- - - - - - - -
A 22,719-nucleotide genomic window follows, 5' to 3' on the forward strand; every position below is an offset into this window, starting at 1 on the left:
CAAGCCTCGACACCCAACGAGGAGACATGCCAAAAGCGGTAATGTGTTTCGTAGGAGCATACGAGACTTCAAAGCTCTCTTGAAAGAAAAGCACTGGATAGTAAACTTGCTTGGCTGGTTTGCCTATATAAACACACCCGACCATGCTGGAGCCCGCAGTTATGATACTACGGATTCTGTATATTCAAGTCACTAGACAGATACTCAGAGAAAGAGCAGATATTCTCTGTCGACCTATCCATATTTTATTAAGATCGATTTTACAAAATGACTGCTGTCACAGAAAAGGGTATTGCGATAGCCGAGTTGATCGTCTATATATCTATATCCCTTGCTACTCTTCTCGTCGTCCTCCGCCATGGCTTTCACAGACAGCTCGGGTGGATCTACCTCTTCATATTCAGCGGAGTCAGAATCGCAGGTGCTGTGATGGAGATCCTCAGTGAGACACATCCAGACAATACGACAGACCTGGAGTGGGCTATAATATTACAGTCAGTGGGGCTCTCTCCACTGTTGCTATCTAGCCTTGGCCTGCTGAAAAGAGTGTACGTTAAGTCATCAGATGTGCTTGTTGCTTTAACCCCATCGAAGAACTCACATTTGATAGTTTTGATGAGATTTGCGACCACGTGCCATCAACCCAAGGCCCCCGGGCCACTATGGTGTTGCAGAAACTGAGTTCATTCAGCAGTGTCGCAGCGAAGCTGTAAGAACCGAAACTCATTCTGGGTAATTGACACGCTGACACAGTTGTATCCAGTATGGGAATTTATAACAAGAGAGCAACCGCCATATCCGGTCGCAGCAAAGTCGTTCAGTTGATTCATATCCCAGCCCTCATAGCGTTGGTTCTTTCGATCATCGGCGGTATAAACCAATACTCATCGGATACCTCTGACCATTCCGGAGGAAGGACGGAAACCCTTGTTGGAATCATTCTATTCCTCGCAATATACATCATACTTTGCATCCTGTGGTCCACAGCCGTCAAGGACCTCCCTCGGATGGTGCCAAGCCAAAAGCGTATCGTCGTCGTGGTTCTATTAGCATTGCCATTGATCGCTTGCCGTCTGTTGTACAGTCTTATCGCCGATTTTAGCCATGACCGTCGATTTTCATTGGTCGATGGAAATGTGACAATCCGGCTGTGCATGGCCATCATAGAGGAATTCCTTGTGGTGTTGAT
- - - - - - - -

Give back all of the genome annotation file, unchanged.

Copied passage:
A 22,719-nucleotide genomic window follows, 5' to 3' on the forward strand; every position below is an offset into this window, starting at 1 on the left:
CAAGCCTCGACACCCAACGAGGAGACATGCCAAAAGCGGTAATGTGTTTCGTAGGAGCATACGAGACTTCAAAGCTCTCTTGAAAGAAAAGCACTGGATAGTAAACTTGCTTGGCTGGTTTGCCTATATAAACACACCCGACCATGCTGGAGCCCGCAGTTATGATACTACGGATTCTGTATATTCAAGTCACTAGACAGATACTCAGAGAAAGAGCAGATATTCTCTGTCGACCTATCCATATTTTATTAAGATCGATTTTACAAAATGACTGCTGTCACAGAAAAGGGTATTGCGATAGCCGAGTTGATCGTCTATATATCTATATCCCTTGCTACTCTTCTCGTCGTCCTCCGCCATGGCTTTCACAGACAGCTCGGGTGGATCTACCTCTTCATATTCAGCGGAGTCAGAATCGCAGGTGCTGTGATGGAGATCCTCAGTGAGACACATCCAGACAATACGACAGACCTGGAGTGGGCTATAATATTACAGTCAGTGGGGCTCTCTCCACTGTTGCTATCTAGCCTTGGCCTGCTGAAAAGAGTGTACGTTAAGTCATCAGATGTGCTTGTTGCTTTAACCCCATCGAAGAACTCACATTTGATAGTTTTGATGAGATTTGCGACCACGTGCCATCAACCCAAGGCCCCCGGGCCACTATGGTGTTGCAGAAACTGAGTTCATTCAGCAGTGTCGCAGCGAAGCTGTAAGAACCGAAACTCATTCTGGGTAATTGACACGCTGACACAGTTGTATCCAGTATGGGAATTTATAACAAGAGAGCAACCGCCATATCCGGTCGCAGCAAAGTCGTTCAGTTGATTCATATCCCAGCCCTCATAGCGTTGGTTCTTTCGATCATCGGCGGTATAAACCAATACTCATCGGATACCTCTGACCATTCCGGAGGAAGGACGGAAACCCTTGTTGGAATCATTCTATTCCTCGCAATATACATCATACTTTGCATCCTGTGGTCCACAGCCGTCAAGGACCTCCCTCGGATGGTGCCAAGCCAAAAGCGTATCGTCGTCGTGGTTCTATTAGCATTGCCATTGATCGCTTGCCGTCTGTTGTACAGTCTTATCGCCGATTTTAGCCATGACCGTCGATTTTCATTGGTCGATGGAAATGTGACAATCCGGCTGTGCATGGCCATCATAGAGGAATTCCTTGTGGTGTTGAT